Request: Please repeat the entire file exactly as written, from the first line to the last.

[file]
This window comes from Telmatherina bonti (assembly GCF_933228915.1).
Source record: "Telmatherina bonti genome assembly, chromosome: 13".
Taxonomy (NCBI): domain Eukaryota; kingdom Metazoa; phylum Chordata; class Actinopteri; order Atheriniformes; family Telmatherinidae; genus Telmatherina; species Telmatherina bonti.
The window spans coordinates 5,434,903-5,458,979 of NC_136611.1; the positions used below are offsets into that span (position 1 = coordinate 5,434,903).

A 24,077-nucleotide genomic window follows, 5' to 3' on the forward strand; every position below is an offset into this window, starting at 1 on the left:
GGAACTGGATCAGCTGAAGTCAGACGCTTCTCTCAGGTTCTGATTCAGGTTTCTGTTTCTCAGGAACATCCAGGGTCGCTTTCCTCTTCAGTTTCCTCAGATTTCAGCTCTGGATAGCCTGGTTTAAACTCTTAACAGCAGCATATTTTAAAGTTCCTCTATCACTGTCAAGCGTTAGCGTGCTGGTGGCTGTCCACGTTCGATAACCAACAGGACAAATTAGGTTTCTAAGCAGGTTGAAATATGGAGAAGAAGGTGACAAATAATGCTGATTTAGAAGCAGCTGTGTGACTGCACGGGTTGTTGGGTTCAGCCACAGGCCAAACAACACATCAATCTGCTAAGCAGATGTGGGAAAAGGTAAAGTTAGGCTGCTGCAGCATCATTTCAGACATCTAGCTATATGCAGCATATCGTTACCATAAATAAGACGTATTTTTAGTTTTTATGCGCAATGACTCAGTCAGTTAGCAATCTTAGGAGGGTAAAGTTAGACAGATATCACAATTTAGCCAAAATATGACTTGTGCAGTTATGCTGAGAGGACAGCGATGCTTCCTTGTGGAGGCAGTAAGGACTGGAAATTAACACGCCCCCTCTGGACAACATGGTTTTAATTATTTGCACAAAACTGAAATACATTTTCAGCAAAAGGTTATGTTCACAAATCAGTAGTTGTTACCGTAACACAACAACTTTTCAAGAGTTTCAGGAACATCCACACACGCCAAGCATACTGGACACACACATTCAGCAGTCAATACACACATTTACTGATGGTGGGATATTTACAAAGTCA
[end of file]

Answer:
This window comes from Telmatherina bonti (assembly GCF_933228915.1).
Source record: "Telmatherina bonti genome assembly, chromosome: 13".
Taxonomy (NCBI): domain Eukaryota; kingdom Metazoa; phylum Chordata; class Actinopteri; order Atheriniformes; family Telmatherinidae; genus Telmatherina; species Telmatherina bonti.
The window spans coordinates 5,434,903-5,458,979 of NC_136611.1; the positions used below are offsets into that span (position 1 = coordinate 5,434,903).

A 24,077-nucleotide genomic window follows, 5' to 3' on the forward strand; every position below is an offset into this window, starting at 1 on the left:
GGAACTGGATCAGCTGAAGTCAGACGCTTCTCTCAGGTTCTGATTCAGGTTTCTGTTTCTCAGGAACATCCAGGGTCGCTTTCCTCTTCAGTTTCCTCAGATTTCAGCTCTGGATAGCCTGGTTTAAACTCTTAACAGCAGCATATTTTAAAGTTCCTCTATCACTGTCAAGCGTTAGCGTGCTGGTGGCTGTCCACGTTCGATAACCAACAGGACAAATTAGGTTTCTAAGCAGGTTGAAATATGGAGAAGAAGGTGACAAATAATGCTGATTTAGAAGCAGCTGTGTGACTGCACGGGTTGTTGGGTTCAGCCACAGGCCAAACAACACATCAATCTGCTAAGCAGATGTGGGAAAAGGTAAAGTTAGGCTGCTGCAGCATCATTTCAGACATCTAGCTATATGCAGCATATCGTTACCATAAATAAGACGTATTTTTAGTTTTTATGCGCAATGACTCAGTCAGTTAGCAATCTTAGGAGGGTAAAGTTAGACAGATATCACAATTTAGCCAAAATATGACTTGTGCAGTTATGCTGAGAGGACAGCGATGCTTCCTTGTGGAGGCAGTAAGGACTGGAAATTAACACGCCCCCTCTGGACAACATGGTTTTAATTATTTGCACAAAACTGAAATACATTTTCAGCAAAAGGTTATGTTCACAAATCAGTAGTTGTTACCGTAACACAACAACTTTTCAAGAGTTTCAGGAACATCCACACACGCCAAGCATACTGGACACACACATTCAGCAGTCAATACACACATTTACTGATGGTGGGATATTTACAAAGTCA